While undergoing the forensics and incident response analysis, I wondered “how many individuals in the security arena would see this similar attack and simply attribute it to Philips and or even better, China.” After all, the IP space where the attack originated was in China therefore it obviously was an Advanced Persistent Threat attacking my servers. This level of thinking is what now leads the charge when it comes to security (so-called) pros labeling everything under the sun an APT.
Vincent Liu described it best when he stated something to the tune of: “Forensics experts are happy at finding lost keys. Case closed no need to look further, we got what we wanted.” Who do I blame for glaring problem in incident response, forensics and the security arena? Mainly the analysts.
In the analysts’ goal to reach the top of the security food chain: "Hey look at my interesting article I wrote on my blog" (this includes me), they overlook far too much. This in turn trickles out to the media who understands things less than the analyst. And by the end of this type of document, I would not be surprised if someone links up to it with a headline similar to: "Philips launching large scale espionage."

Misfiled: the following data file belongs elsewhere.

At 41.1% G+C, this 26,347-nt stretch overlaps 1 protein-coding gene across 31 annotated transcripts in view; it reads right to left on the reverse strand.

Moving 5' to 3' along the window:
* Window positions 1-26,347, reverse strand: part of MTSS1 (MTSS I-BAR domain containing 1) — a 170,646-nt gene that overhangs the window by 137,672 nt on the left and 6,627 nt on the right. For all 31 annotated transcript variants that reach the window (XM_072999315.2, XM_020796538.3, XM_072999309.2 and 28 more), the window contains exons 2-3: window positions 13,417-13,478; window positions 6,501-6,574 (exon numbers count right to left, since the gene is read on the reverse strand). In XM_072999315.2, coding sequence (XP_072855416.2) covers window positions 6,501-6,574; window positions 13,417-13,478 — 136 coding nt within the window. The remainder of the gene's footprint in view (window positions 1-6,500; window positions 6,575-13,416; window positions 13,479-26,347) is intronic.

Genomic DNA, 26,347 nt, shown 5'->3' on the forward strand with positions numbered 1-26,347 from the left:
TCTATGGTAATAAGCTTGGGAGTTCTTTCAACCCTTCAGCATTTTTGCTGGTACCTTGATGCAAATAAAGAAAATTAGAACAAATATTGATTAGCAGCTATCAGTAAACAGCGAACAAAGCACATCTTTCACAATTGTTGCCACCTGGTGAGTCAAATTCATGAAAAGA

Sadly, when the attack was occurring, I tried contacting someone at Philips. I tried the networking lists , and I also tried via connecting to someone directly via LinkedIn. I omitted that person’s name:
You are connected to someone named Caļus O. (Sr.Dir. Corporate Mergers & Acquisitions at Philips). I'd like to get a message to him but I am not directly connected to
I have about a dozen managed machines which have been attacked by a machine within Philips' network and I am having a difficult time in locating someone on Philips'
Would you be kind enough to forward this message to Caļus as he may be able to connect me directly with someone in the know @ Philips.
I scoured the Internet trying to get a hold of someone at Philips to let them know what was occurring. In the end, I just fired off ACLs to stop the attack, but ultimately no one at Philips ever returned my e-mail and after about three months the attacks from their network stopped.